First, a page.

In contrast to Hollywood’s fondness for ugly 3D cash-ins, Wim Wenders has approached the new medium as a chance to rethink cinema’s possibilities; using it to more effectively capture the pure physicality of dance, that most visceral of art forms. The result is a glorious aesthetic breakthrough. This is less a film “about” Pina Bausch, the celebrated German choreographer, who died in 2009 after helping the director plan the project, than it is a film (in his words) “for” her. Instead of being handed facts that could be more readily imparted by a literary biography, we are immersed in her startling dance work (including a lengthy, breathtaking opening sequence devoted to The Rite of Spring) and invited to examine her philosophy and work methods via brief interviews with members of her Tanztheater Wuppertal Pina Bausch. No one tells us that Bausch was one of the greatest choreographers of recent times. The director’s high-grade 3D cameras make this obvious,…Access our paywalled content and archive of magazines, regular news and features for the limited offer of $3 per month. Support independent journalism. Subscribe now or log in to continue reading.
Languid, reverent shots of nature shimmering at magic hour – Terrence Malick is back. The auteur behind the impressionistic odes Badlands, Days of Heaven, The Thin Red Lineand The New Worldhas finally released his impatiently anticipated fifth film – and she’s an absolute beauty. Tree of Lifeis arguably his boldest in scope, as Malick uses the story of a 1950s Texan family as an anchor to quite literally zoom out to capture the majesty of the cosmos, and whisper to God. This visual microcosm/macrocosm duet is echoed in the clear thematic dichotomy between the forces of “nature” and “grace”, each personified by Mr. O’Brien (Brad Pitt) and Mrs. O’Brien (Jessica Chastain) as they are remembered by their eldest son Jake (Sean Penn and Hunter McCracken). Malick’s films epitomise the cinematic experience, and Tree of Lifeis no exception. In fact, many of the film’s impossibly intricate montages would be at home in an art gallery. Questions… Access our paywalled content and archive of magazines, regular news and features for the limited offer of $3 per month. Support independent journalism. Subscribe now or log in to continue reading.
It’s easy to see why Julia Leigh’s Sleeping Beautywas invited into the Cannes film festival’s prestigious official competition, a rare honour for a directorial debut. Understatedly strange, erotic, quietly surrealistic and slightly disturbing, it’s a striking film that immediately marks out its Australian writer-director as a confident new cinematic voice. The simple though often deliberately perplexing tale finds beautiful university student Lucy, played with magnificent self-possession by Emily Browning, taking on a part-time job where she allows herself to be drugged and sexually used by rich, elderly men for reasons that aren’t completely clear. In content and style terms the film is so unlike 99.99 percent of those released it’s tempting to call it boldly original, though Leigh’s ambiguous co-mingling of reality, the subconscious and sexual desire owes much to the dreamscapes of Stanley Kubrick’s Eyes Wide Shutand David Lynch’s Mulholland Drive. The perverse female sexual parables of France’s Catherine Breillat (whose last film interestingly was also called Sleeping Beauty) are…Access our paywalled content and archive of magazines, regular news and features for the limited offer of $3 per month. Support independent journalism. Subscribe now or log in to continue reading.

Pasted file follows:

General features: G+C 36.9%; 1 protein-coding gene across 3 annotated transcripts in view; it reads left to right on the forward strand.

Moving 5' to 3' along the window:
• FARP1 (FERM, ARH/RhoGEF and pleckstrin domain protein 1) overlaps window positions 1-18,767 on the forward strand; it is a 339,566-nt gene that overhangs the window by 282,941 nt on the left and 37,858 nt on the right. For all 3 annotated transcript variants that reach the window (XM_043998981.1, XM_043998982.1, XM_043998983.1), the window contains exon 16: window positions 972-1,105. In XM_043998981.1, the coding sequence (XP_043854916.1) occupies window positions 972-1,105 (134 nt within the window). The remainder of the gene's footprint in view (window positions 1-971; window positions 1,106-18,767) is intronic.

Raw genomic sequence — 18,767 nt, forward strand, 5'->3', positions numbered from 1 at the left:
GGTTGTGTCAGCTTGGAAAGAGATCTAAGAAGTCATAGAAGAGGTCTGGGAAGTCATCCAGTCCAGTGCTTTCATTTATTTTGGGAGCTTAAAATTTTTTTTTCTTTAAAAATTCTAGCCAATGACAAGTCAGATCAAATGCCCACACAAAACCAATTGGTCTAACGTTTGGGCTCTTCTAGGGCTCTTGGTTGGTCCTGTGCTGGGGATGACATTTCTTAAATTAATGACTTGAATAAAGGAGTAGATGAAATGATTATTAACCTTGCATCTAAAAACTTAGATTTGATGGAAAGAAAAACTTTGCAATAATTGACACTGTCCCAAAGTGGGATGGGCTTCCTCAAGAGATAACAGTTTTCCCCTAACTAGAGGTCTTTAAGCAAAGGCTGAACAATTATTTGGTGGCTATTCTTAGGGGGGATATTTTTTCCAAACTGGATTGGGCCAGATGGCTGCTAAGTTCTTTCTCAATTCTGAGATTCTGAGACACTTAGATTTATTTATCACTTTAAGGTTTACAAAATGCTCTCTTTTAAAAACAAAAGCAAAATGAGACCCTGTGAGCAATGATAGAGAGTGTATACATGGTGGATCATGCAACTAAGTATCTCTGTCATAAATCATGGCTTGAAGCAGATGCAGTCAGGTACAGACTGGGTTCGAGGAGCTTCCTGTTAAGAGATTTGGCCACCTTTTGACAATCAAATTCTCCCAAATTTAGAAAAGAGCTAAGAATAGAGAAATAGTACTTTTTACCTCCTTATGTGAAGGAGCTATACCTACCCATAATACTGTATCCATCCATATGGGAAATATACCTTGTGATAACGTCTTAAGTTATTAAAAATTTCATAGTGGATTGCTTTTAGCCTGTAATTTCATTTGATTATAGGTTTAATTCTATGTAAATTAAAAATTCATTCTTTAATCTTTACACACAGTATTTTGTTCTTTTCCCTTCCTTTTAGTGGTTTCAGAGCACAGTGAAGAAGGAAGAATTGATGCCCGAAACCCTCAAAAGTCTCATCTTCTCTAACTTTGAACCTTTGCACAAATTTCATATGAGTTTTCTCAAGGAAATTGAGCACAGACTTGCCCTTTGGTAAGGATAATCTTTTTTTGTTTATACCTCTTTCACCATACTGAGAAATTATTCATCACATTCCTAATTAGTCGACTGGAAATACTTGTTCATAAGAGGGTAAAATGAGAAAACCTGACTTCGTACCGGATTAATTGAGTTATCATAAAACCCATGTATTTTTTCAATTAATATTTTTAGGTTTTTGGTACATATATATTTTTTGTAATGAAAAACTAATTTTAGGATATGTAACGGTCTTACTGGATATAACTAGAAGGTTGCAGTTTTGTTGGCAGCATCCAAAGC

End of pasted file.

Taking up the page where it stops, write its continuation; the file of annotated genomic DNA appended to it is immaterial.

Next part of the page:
Based on the heart-rending history of forced child migration and the English social worker who committed her life to uncovering the truth, Oranges & Sunshineis a compassionate and deeply moving account of this controversial period in British and Australian history. Directed by Jim Loach (son of British auteur Ken Loach), the film focuses on the experiences of Nottingham native Margaret Humphries (Emily Watson), who in the mid-1980s stumbled upon unfathomable stories of post-war child deportation, her research revealing this practice claimed 130,000 children and took place up until 1970. Margaret becomes the voice of these “Lost Children of the Empire”, criss-crossing between dank England and dusty Australia in an effort to reunite families and find answers. Hugo Weaving and David Wenham amplify Watson’s big-hearted performance as two of the adult orphans, each haunted by their past and desperate for the truth. Weaving is haggard to Wenham’s bristling rage, while a larger ensemble cast also share hair-raising tales of abuse and deprivation. But…Access our paywalled content and archive of magazines, regular news and features for the limited offer of $3 per month. Support independent journalism. Subscribe now or log in to continue reading.